Arizona’s labor force could be “the biggest opportunity and the biggest risk as far as our economy growing,” economist Jim Rounds said of the tight labor market in the state and around the country.
“We are adding a lot of jobs, but starting to get tapped out as far as workforce supply,” Rounds said.
The Greater Phoenix Chamber of Commerce Foundation released a report about the labor market in the Valley, which analyzed data over economic growth, unemployment, wages and labor participation. Arizona has recovered all jobs lost during the pandemic, and Maricopa County is experiencing unprecedented unemployment, at about 2.4%, said Jennifer Mellor, chief innovation officer at the Greater Phoenix Chamber Foundation.
“Spoiler alert — we are experiencing a contraction in the labor market, as is the entire country,” Mellor said.
There are more people in the labor force then ever before in Arizona, and the state added 440,000 jobs in the last decade. But, during the Covid-19 pandemic, the participation rate dropped dramatically.
A drop in the participation rate coupled with a low unemployment rate means many of the people who left their jobs simply are not seeking a new one. A large number of people chose to retire early during the pandemic, and many parents have cited issues with childcare as a reason for a parent to leave the workforce.
“We were making a lot of progress with the labor force participation rate,” Mellor said. “Since 2018, we saw an uptick in the participation rate, which stabilized around 2019, but the pandemic caused a drastic drop.”
Todd Sanders, president and CEO of the Greater Phoenix Chamber Foundation, said Arizona’s efforts to diversify the economy since the Great Recession means that there are jobs available in a wide variety of industries, requiring all levels of skills and education.
Rounds said many of the industries that were hit the hardest by the pandemic, like hospitality and restaurants, are also having a very difficult time recovering employees they may have lost. Many of those people have moved into different industries and do not plan to return to their old jobs.
Mellor said businesses that can be flexible on remote work or flexible schedules will have to be to compete for quality labor.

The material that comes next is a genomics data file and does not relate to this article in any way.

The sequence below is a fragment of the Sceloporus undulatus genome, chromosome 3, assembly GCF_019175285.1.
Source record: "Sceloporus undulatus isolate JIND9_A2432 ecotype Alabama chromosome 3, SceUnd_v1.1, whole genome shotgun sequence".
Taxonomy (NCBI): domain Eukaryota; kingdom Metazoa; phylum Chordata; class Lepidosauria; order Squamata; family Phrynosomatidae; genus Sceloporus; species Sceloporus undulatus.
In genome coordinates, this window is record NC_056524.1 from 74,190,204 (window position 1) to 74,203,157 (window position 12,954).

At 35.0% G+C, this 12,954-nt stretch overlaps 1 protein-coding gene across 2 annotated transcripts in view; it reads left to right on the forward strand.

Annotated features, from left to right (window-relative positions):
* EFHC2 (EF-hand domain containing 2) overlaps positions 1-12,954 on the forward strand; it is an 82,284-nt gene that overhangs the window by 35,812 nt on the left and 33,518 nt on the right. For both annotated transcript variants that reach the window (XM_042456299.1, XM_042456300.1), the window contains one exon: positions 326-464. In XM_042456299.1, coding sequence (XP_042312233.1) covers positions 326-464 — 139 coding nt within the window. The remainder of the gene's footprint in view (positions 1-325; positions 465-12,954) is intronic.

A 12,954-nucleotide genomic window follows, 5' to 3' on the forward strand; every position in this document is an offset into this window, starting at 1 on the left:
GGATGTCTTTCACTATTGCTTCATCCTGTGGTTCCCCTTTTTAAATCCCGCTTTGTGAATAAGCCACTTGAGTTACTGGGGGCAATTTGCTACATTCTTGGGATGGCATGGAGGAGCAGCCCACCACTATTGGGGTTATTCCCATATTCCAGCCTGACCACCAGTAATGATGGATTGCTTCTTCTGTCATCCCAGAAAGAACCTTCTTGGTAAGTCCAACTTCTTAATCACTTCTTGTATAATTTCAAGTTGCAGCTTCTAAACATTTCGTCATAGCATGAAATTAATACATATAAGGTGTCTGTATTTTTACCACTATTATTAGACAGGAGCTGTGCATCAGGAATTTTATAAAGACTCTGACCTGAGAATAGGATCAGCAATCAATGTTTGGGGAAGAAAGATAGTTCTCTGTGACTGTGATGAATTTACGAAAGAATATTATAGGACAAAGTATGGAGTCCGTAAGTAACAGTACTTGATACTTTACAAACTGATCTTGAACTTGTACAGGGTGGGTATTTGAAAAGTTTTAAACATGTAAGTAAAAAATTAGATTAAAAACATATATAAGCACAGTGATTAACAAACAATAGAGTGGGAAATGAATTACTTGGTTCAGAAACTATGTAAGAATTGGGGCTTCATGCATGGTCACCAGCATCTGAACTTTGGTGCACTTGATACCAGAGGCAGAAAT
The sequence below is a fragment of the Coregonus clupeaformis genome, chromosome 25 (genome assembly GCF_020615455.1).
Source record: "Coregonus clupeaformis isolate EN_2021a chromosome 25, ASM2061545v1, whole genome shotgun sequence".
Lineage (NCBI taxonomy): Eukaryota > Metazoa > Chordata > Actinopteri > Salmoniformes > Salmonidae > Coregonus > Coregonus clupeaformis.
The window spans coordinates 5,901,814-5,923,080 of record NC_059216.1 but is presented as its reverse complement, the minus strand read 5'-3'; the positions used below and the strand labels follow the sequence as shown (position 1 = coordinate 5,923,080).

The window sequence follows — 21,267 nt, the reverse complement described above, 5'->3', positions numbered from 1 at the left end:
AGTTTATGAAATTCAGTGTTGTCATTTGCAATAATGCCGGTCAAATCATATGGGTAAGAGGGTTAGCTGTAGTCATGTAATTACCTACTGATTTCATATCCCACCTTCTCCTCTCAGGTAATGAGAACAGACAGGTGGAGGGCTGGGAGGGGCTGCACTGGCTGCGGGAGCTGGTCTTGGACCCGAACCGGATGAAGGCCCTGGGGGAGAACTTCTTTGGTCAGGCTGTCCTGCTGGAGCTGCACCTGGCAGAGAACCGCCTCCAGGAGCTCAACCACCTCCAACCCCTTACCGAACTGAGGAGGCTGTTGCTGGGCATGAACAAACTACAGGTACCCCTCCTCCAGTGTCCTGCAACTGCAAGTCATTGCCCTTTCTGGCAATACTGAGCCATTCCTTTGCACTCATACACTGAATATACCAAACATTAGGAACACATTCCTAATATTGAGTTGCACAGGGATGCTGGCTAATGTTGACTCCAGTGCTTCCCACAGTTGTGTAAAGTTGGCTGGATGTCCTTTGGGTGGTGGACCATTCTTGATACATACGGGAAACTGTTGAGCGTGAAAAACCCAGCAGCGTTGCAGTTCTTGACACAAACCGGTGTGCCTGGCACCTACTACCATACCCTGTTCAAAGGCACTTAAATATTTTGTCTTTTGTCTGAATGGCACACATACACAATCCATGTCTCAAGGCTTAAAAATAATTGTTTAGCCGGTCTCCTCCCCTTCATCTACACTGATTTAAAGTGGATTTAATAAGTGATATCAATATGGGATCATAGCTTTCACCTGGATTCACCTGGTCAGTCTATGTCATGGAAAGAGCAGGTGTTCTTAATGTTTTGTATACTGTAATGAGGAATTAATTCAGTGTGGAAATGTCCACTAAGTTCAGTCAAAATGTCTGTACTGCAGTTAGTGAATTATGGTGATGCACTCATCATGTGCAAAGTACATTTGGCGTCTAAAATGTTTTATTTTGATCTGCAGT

“A lot of people have seen the value in working from home, and they don’t want to go back to the traditional setup,” she said.
Anecdotally, Mellor said she knew of one business that was requiring employees to live within a commuting radius of the office, even though they were working from home. The company wanted employees to be able to come into the office if they were asked to. After having too much trouble finding people who would relocate, the company dropped the policy and allowed new hires to live anywhere.
In addition to flexibility, businesses have had to offer higher wages to attract workers, Rounds said.
“With a shortage of labor, we have seen wages go up,” Rounds said. “But we don’t want to see wages go up because of economic inefficiencies, we want to see wages go up because people are being more productive, or they are getting more skilled.”
Rounds said the state will have to look at “high return-on-investment” strategies that will aid in workforce development, especially at the high school, community college and university level.
“We need to think about investing in the economy,” Rounds said. “If we do it right, we will be raising more money (in tax revenue) than we are spending.”
Rounds said population growth will not keep up with the need for more labor force supply, and much of the growth will have to happen in Arizona’s education system.
“We are doing well, but if we want to keep the momentum, we need to keep up with workforce development,” he said.
Sanders said the Chamber has been working with the community college district and employers in various industries to tailor programs to make sure students are learning applicable skills to their chosen careers.
One of those industries that will be requiring a large number of employees soon is advanced manufacturing, as Intel grows its Valley presence and Taiwan Semiconductor Manufacturing Co. and its suppliers begin operations in the region.
“That’s one area where we really need to have a strategic focus,” Mellor said.
The Chamber is working with high school programs to bolster their manufacturing offerings and create feeder programs to help students find a pathway into those high-demand jobs.
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